Attitudes Toward Sexual and Gender Minorities
The attitudes toward sexual and gender minorities are evident in the following key terms.
Homophobia has been widely adopted to refer to negative reactions toward persons who are gay or lesbian. In its most literal sense, homophobia refers to feelings of aversion toward homosexuality (Weinberg, 1972). Interestingly, many (e.g., Hoffman et al., 2000) take issue with the reference to phobia because this usually connotes a clinically significant fear and avoidance (American Psychiatric Association, Diagnostic and Statistical Manual of Mental Disorders or DSM–IV–TR, 2000). Yet, in many instances, homophobia is accompanied more by feelings of anger and aggressive behaviors than by fear (Haaga, 1991; Hoffman et al., 2000). Some recommend replacing the term homophobia with such alternatives as homoprejudice and homonegativity. Another closely related term, heterosexism, has also been used to describe the assumption that the only healthy and legitimate type of sexual and affectionate relationship is heterosexual (Pharr, 1988).
Biphobia describes the denigration of bisexuality. Like gay men and lesbians, bisexual persons can provoke aversive reactions in others. Various hypotheses have been advanced to explain biphobia, including the notion that bisexual persons are threatening because they challenge the heterosexual/homosexual dichotomy (Ochs, 1996) and the cultural idealization of monogamy (McLean, 2004). Bisexual persons are commonly assumed to be incapable of monogamy, simply confused and in a transitional phase from heterosexuality to homosexuality, or repressed lesbians and gay men who are in denial about their homosexuality (Rust, 2002).
Bisexual persons have also been marginalized and rejected by gay men and lesbians who sometimes view bisexual persons as reverting to heterosexuality to avoid the hardships associated with being openly gay or lesbian (Rust, 2002). Some gay activists view bisexuality and the implication that sexuality is chosen as a threat to the argument that sexuality is inborn and unchangeable (Potoczniak, 2007). Rust (1996) asserts that cultural stereotypes affect bisexual men’s and women’s experiences, particularly in terms of finding and sustaining relationships. She writes that non-bisexual persons are often hesitant to form relationships with bisexuals and that averse attitudes towards bisexuals may have intensified as a result of the onset of aids (Rust, 1996, 2002).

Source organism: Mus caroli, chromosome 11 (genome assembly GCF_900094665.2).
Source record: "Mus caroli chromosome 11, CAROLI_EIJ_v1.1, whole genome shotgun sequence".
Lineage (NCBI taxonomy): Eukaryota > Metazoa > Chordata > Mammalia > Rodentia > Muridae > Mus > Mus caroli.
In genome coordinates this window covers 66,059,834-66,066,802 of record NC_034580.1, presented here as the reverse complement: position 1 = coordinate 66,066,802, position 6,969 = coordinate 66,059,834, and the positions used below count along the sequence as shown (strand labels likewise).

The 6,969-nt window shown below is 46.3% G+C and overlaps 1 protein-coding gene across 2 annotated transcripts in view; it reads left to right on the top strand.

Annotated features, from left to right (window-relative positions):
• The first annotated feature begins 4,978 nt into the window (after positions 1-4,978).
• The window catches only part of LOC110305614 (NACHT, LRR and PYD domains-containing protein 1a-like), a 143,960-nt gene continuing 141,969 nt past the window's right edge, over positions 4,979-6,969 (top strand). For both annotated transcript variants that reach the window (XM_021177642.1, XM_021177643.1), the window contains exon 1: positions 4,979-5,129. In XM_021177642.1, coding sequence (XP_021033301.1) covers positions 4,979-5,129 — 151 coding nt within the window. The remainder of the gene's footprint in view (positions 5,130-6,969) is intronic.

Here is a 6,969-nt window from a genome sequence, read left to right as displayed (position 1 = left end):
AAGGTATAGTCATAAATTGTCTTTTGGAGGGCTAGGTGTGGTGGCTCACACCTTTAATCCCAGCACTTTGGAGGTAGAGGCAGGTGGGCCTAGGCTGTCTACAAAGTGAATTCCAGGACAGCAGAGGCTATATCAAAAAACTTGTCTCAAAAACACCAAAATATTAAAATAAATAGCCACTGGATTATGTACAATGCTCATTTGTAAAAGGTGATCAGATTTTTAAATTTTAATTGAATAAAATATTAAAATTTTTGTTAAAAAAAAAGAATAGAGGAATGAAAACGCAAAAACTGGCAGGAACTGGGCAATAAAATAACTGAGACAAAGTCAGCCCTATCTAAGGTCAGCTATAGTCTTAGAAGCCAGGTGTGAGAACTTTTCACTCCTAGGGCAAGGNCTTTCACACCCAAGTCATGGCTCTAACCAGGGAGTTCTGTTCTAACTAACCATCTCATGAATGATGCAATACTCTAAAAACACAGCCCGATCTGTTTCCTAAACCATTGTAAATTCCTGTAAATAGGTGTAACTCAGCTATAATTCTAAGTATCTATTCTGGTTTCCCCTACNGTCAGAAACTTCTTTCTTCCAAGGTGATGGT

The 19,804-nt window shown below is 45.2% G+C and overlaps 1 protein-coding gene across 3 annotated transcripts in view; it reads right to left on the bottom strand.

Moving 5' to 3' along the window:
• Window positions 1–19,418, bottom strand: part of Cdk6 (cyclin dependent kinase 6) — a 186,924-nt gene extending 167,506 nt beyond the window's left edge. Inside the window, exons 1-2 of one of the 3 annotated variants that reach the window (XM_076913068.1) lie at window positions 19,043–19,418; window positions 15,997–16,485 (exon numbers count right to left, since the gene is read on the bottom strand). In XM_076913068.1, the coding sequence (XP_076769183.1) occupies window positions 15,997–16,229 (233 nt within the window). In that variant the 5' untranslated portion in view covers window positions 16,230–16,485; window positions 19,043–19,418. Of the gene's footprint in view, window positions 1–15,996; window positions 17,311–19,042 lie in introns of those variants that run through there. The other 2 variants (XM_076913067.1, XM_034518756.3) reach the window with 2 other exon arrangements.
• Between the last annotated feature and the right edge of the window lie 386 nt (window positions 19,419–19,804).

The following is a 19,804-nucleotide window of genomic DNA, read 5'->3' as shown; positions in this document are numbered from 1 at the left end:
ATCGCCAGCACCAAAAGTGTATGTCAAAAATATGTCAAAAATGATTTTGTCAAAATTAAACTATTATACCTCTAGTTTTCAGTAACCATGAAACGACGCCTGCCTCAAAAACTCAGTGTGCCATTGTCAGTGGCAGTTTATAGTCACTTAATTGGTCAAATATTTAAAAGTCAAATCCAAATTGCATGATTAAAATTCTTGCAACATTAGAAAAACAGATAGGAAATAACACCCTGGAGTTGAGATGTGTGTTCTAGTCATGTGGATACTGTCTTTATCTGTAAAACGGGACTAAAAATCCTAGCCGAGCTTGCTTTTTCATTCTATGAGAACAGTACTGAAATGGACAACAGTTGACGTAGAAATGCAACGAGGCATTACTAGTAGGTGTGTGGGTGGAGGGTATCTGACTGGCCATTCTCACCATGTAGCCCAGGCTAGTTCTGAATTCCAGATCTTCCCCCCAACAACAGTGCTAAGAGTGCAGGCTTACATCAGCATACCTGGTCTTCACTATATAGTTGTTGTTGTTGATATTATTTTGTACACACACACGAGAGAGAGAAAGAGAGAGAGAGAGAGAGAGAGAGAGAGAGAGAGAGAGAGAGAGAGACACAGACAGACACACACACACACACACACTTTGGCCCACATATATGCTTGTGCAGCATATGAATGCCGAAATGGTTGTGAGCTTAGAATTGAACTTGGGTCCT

Negative emotions, thoughts, and behaviors can be easily provoked when someone’s biological sexual and gender identities seem incongruent. Often this incongruence is not physically visible but is experienced internally and subjectively. Early on, many gender minority men articulated the experience as feeling trapped in the wrong body. The term transphobia is used (LaFramboise & Long, n.d.; Raj, 2002) to refer to prejudicial attitudes and behaviors directed toward persons who are or appear to be transitioning from their natal or biological sex to their internalized gender identity.
Transphobia can be expressed in a myriad of ways:
- The conviction that gender minority persons are “sick” or psychologically unstable;
- The insistence on referring to gender minorities in ways that are inconsistent with their self-presentation;
- The destructive behaviors, including violence, against transgender persons; and
- The insistence that persons who have hormonally and surgically transitioned are not “true” women/men.
Like bisexual persons, gender minority persons have been marginalized and sometimes rejected by gay and lesbian communities. Female-to-male transsexuals have been especially maligned by lesbians because of fears that these persons will reinforce cultural stereotypes about lesbians wanting to be men (Pearlman, 2006).
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